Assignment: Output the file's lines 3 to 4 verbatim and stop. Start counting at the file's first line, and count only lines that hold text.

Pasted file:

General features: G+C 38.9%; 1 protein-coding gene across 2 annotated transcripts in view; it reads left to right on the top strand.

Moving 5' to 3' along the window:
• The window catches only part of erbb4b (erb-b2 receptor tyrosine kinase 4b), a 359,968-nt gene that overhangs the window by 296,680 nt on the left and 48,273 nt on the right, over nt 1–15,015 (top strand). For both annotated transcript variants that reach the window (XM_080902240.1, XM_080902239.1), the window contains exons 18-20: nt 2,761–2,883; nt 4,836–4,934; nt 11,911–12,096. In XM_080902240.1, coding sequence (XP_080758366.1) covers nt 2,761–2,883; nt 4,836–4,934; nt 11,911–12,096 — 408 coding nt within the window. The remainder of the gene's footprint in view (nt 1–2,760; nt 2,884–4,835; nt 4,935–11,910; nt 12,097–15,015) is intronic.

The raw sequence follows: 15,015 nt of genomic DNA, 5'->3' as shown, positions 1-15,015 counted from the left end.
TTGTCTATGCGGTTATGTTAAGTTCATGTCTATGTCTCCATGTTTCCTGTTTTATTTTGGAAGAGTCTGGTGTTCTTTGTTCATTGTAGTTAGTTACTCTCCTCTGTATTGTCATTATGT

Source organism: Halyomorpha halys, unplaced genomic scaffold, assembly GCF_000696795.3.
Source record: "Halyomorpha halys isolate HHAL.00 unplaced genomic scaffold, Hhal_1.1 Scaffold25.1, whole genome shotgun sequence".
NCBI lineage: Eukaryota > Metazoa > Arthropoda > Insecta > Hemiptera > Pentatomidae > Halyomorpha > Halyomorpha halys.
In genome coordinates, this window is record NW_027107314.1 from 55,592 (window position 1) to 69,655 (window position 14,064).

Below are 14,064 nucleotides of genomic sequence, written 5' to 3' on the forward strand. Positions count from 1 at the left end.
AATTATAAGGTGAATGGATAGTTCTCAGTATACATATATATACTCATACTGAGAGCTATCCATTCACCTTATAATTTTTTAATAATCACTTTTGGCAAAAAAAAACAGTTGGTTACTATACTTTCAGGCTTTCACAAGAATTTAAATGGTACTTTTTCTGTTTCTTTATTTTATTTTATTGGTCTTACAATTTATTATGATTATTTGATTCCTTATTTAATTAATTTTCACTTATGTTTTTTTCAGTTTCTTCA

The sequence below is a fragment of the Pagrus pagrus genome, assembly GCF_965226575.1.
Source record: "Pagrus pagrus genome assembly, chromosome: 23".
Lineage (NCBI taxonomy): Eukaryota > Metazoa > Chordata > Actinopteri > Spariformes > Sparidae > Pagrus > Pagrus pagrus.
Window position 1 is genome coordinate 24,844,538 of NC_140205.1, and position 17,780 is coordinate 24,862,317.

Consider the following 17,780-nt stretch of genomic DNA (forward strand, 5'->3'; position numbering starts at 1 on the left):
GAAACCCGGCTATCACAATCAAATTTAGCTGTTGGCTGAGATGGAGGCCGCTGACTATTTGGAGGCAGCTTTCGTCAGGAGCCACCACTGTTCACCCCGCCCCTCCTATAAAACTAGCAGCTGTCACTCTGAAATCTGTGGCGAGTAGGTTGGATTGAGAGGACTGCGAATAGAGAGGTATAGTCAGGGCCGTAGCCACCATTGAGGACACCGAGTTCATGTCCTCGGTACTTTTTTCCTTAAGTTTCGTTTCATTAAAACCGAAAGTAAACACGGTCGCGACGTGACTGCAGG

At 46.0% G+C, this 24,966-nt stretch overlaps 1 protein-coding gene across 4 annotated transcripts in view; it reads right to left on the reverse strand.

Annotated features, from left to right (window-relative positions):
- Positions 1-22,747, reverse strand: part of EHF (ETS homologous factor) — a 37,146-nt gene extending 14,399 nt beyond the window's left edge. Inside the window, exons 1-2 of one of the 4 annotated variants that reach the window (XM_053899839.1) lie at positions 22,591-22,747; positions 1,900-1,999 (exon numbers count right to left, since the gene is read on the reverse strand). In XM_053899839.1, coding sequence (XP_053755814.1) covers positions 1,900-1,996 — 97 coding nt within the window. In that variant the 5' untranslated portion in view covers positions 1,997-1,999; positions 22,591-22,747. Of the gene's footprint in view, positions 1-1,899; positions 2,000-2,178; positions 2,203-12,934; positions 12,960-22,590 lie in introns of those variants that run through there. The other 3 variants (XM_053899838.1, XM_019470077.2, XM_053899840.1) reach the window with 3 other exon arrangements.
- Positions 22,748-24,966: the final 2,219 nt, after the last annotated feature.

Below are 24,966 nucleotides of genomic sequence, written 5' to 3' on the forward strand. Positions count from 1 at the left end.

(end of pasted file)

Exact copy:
• The window catches only part of erbb4b (erb-b2 receptor tyrosine kinase 4b), a 359,968-nt gene that overhangs the window by 296,680 nt on the left and 48,273 nt on the right, over nt 1–15,015 (top strand). For both annotated transcript variants that reach the window (XM_080902240.1, XM_080902239.1), the window contains exons 18-20: nt 2,761–2,883; nt 4,836–4,934; nt 11,911–12,096. In XM_080902240.1, coding sequence (XP_080758366.1) covers nt 2,761–2,883; nt 4,836–4,934; nt 11,911–12,096 — 408 coding nt within the window. The remainder of the gene's footprint in view (nt 1–2,760; nt 2,884–4,835; nt 4,935–11,910; nt 12,097–15,015) is intronic.

The raw sequence follows: 15,015 nt of genomic DNA, 5'->3' as shown, positions 1-15,015 counted from the left end.